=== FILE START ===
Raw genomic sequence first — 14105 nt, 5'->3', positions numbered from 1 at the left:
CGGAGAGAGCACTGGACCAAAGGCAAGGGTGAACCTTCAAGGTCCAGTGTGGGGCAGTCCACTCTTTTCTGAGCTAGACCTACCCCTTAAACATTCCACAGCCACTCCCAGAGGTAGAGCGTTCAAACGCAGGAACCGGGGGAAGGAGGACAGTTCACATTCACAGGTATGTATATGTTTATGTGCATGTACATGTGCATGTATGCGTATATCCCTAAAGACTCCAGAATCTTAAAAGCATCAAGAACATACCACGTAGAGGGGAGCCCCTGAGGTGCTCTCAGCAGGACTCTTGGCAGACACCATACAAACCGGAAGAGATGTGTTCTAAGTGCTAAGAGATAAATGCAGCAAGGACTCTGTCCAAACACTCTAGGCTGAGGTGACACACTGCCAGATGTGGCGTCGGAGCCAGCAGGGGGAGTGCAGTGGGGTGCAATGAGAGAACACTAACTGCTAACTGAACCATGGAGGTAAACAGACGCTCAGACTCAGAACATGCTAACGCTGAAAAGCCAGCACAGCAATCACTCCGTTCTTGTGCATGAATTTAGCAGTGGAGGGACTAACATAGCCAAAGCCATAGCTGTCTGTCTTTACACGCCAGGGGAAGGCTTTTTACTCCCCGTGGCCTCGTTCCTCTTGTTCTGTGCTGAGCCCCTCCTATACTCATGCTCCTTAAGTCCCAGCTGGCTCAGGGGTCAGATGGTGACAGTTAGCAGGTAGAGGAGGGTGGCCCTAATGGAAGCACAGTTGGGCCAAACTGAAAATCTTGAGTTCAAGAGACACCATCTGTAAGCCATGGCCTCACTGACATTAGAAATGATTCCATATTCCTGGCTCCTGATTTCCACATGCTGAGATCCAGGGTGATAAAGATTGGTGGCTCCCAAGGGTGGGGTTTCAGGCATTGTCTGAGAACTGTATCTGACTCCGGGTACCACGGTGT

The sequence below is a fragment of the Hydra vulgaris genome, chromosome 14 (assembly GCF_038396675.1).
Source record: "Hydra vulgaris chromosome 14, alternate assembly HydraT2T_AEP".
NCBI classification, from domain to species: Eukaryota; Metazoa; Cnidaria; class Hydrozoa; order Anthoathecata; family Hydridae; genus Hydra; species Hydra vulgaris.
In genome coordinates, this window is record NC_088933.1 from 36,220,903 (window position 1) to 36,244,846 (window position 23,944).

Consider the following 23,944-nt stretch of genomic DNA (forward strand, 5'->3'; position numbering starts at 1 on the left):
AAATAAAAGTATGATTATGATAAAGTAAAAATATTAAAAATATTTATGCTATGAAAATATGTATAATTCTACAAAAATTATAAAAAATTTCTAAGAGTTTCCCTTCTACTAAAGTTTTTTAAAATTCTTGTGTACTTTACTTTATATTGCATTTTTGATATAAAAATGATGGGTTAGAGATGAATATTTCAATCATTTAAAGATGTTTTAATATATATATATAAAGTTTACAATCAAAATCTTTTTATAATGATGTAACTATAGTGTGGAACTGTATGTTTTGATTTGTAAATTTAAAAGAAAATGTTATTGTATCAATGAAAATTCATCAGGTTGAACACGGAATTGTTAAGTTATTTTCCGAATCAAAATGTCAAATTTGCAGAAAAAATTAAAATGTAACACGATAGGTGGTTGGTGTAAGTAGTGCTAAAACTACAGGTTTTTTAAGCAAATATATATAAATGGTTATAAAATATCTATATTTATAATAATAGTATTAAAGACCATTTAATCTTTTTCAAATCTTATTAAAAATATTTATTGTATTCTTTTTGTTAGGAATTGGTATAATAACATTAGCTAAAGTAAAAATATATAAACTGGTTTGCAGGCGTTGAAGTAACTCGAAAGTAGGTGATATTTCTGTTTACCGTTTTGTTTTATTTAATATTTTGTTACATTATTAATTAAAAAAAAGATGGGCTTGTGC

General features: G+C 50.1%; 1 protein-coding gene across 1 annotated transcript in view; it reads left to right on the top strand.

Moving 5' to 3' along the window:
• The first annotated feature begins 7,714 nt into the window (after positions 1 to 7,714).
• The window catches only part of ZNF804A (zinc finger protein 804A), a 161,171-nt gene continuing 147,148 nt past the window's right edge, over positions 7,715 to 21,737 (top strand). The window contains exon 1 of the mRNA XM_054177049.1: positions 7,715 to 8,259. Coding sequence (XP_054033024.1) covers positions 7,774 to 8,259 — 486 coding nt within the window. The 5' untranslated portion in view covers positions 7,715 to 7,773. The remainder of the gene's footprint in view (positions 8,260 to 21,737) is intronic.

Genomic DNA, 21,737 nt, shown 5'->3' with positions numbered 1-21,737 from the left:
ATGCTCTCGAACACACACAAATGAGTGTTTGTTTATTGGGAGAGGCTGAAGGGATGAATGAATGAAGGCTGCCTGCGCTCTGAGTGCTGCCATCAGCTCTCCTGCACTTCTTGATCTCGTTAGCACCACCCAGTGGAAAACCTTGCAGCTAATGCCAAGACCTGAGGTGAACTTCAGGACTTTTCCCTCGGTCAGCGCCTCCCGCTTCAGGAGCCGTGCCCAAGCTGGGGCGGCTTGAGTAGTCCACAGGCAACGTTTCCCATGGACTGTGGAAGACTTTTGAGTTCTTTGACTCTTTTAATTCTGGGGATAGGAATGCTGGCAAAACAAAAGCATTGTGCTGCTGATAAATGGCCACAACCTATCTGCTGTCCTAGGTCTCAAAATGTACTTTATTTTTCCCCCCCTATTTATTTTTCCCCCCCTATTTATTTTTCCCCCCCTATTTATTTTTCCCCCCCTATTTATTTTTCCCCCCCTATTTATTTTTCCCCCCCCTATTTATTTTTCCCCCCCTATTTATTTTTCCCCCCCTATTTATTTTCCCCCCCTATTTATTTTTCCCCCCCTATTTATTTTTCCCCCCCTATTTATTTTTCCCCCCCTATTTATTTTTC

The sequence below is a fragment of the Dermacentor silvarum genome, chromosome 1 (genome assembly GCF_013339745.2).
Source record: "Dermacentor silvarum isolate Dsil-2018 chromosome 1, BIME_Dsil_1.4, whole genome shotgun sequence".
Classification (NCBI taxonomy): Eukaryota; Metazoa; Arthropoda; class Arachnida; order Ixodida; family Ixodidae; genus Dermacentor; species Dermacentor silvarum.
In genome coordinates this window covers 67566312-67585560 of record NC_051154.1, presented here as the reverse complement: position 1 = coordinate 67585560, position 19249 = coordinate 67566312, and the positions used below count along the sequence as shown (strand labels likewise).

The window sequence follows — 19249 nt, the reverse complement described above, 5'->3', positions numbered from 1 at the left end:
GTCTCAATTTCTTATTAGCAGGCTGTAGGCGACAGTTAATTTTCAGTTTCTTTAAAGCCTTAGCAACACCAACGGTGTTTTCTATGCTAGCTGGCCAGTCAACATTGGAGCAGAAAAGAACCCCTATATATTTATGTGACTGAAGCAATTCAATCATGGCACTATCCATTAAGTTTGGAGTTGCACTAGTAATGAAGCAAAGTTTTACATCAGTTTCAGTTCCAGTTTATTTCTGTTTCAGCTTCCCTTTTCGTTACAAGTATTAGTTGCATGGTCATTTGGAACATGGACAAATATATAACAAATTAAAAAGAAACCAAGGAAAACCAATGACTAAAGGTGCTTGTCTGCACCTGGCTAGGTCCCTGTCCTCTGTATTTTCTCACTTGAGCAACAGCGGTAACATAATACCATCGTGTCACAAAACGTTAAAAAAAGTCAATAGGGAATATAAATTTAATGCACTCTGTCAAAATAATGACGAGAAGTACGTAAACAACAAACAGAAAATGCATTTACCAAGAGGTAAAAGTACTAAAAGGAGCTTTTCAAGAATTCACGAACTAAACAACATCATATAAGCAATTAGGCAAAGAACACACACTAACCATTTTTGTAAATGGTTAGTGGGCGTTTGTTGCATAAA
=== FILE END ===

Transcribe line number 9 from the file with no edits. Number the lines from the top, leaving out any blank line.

General features: G+C 50.1%; 1 protein-coding gene across 1 annotated transcript in view; it reads left to right on the top strand.